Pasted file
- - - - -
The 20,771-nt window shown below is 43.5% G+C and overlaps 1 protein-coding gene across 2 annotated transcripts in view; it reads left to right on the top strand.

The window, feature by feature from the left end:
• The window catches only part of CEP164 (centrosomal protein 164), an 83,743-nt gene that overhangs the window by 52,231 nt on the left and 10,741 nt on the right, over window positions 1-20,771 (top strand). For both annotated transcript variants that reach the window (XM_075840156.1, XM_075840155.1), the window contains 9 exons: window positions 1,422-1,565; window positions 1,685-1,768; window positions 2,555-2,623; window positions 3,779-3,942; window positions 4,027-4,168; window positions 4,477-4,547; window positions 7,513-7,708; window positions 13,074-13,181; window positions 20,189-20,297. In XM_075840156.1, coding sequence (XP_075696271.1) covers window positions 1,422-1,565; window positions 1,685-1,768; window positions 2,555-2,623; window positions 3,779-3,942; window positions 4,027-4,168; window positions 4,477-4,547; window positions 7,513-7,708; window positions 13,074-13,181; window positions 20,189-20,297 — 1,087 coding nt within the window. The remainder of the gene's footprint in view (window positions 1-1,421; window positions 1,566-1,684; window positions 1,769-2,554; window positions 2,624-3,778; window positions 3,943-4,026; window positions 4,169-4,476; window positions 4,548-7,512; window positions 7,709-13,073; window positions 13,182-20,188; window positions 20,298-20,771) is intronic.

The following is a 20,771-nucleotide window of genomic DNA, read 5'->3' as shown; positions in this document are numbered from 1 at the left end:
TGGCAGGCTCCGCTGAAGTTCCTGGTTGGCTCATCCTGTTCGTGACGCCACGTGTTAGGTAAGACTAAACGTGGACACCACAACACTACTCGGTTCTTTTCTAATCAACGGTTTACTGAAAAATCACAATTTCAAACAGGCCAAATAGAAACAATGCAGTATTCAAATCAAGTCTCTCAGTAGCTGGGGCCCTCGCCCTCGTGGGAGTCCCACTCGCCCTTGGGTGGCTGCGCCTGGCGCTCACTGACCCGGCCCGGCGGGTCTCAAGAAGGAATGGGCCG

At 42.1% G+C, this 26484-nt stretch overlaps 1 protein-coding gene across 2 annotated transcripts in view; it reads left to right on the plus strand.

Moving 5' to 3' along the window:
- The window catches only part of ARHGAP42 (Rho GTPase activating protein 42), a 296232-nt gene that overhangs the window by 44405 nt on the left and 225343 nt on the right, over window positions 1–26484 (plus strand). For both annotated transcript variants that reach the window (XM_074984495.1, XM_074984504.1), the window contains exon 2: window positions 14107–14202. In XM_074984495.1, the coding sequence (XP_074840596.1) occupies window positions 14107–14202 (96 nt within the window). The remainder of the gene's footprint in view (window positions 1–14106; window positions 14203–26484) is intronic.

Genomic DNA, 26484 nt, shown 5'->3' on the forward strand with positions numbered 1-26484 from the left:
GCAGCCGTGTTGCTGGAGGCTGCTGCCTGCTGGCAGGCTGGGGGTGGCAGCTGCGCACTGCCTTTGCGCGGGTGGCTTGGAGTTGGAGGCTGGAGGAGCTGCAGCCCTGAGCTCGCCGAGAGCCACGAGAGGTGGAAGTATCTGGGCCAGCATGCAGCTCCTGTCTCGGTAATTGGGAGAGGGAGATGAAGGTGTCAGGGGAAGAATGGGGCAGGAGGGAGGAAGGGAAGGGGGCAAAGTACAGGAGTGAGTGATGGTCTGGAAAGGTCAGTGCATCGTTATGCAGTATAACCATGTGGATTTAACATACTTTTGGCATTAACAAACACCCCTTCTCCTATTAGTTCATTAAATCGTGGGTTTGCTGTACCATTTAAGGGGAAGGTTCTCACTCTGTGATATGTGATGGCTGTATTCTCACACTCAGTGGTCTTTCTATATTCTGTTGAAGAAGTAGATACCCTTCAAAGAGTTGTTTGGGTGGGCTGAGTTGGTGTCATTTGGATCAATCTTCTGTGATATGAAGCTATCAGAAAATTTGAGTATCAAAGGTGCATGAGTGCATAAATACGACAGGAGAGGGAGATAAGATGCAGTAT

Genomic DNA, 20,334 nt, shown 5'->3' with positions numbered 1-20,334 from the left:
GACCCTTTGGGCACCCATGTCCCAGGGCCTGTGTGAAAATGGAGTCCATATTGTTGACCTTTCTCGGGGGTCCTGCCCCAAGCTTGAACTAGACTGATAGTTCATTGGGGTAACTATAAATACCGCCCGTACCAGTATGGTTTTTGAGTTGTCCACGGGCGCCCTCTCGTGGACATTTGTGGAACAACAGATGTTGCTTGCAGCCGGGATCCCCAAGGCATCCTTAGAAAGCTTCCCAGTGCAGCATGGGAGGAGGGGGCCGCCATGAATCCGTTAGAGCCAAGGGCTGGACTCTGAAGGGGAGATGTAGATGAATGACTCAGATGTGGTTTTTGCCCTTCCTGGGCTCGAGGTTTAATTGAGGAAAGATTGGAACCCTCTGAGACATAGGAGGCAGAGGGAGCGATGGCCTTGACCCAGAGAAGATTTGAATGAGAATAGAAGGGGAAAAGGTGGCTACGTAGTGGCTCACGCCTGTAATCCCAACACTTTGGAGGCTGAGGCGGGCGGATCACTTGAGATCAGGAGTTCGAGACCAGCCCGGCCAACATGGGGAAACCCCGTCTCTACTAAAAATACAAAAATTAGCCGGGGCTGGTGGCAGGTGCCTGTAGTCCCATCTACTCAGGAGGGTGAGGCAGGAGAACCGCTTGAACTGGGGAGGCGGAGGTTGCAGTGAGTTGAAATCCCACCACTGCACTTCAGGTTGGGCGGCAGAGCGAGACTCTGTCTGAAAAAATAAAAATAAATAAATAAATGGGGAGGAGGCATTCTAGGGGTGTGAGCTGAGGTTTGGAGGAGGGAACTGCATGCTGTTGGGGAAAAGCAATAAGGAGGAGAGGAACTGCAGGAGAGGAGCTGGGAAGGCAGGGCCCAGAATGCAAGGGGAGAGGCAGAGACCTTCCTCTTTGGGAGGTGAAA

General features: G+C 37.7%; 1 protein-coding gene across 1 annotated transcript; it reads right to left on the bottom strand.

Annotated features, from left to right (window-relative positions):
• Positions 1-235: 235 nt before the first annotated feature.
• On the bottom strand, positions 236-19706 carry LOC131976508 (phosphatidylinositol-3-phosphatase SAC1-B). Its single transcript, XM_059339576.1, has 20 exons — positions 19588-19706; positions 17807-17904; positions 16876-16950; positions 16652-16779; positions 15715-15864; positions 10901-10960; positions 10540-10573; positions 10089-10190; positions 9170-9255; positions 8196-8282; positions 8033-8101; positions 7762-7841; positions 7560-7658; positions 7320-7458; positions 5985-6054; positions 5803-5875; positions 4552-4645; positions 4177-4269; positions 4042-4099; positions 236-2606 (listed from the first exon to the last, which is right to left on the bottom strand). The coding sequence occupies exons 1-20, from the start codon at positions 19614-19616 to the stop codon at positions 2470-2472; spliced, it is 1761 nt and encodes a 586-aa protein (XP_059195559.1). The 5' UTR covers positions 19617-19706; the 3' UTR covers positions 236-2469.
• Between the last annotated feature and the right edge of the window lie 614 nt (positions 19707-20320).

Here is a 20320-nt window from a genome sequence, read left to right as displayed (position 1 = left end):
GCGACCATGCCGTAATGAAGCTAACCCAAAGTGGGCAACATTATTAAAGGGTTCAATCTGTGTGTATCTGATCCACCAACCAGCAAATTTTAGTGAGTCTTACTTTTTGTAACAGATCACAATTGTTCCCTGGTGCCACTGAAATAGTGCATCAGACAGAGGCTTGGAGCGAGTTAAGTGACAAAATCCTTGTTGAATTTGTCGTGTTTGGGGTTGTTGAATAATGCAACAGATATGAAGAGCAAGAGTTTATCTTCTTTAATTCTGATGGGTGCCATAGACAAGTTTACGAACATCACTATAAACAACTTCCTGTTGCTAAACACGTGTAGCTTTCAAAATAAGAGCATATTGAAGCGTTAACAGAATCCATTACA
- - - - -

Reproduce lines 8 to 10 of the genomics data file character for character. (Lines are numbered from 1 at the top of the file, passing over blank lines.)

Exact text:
- The window catches only part of ARHGAP42 (Rho GTPase activating protein 42), a 296232-nt gene that overhangs the window by 44405 nt on the left and 225343 nt on the right, over window positions 1–26484 (plus strand). For both annotated transcript variants that reach the window (XM_074984495.1, XM_074984504.1), the window contains exon 2: window positions 14107–14202. In XM_074984495.1, the coding sequence (XP_074840596.1) occupies window positions 14107–14202 (96 nt within the window). The remainder of the gene's footprint in view (window positions 1–14106; window positions 14203–26484) is intronic.

Genomic DNA, 26484 nt, shown 5'->3' on the forward strand with positions numbered 1-26484 from the left:
GCAGCCGTGTTGCTGGAGGCTGCTGCCTGCTGGCAGGCTGGGGGTGGCAGCTGCGCACTGCCTTTGCGCGGGTGGCTTGGAGTTGGAGGCTGGAGGAGCTGCAGCCCTGAGCTCGCCGAGAGCCACGAGAGGTGGAAGTATCTGGGCCAGCATGCAGCTCCTGTCTCGGTAATTGGGAGAGGGAGATGAAGGTGTCAGGGGAAGAATGGGGCAGGAGGGAGGAAGGGAAGGGGGCAAAGTACAGGAGTGAGTGATGGTCTGGAAAGGTCAGTGCATCGTTATGCAGTATAACCATGTGGATTTAACATACTTTTGGCATTAACAAACACCCCTTCTCCTATTAGTTCATTAAATCGTGGGTTTGCTGTACCATTTAAGGGGAAGGTTCTCACTCTGTGATATGTGATGGCTGTATTCTCACACTCAGTGGTCTTTCTATATTCTGTTGAAGAAGTAGATACCCTTCAAAGAGTTGTTTGGGTGGGCTGAGTTGGTGTCATTTGGATCAATCTTCTGTGATATGAAGCTATCAGAAAATTTGAGTATCAAAGGTGCATGAGTGCATAAATACGACAGGAGAGGGAGATAAGATGCAGTAT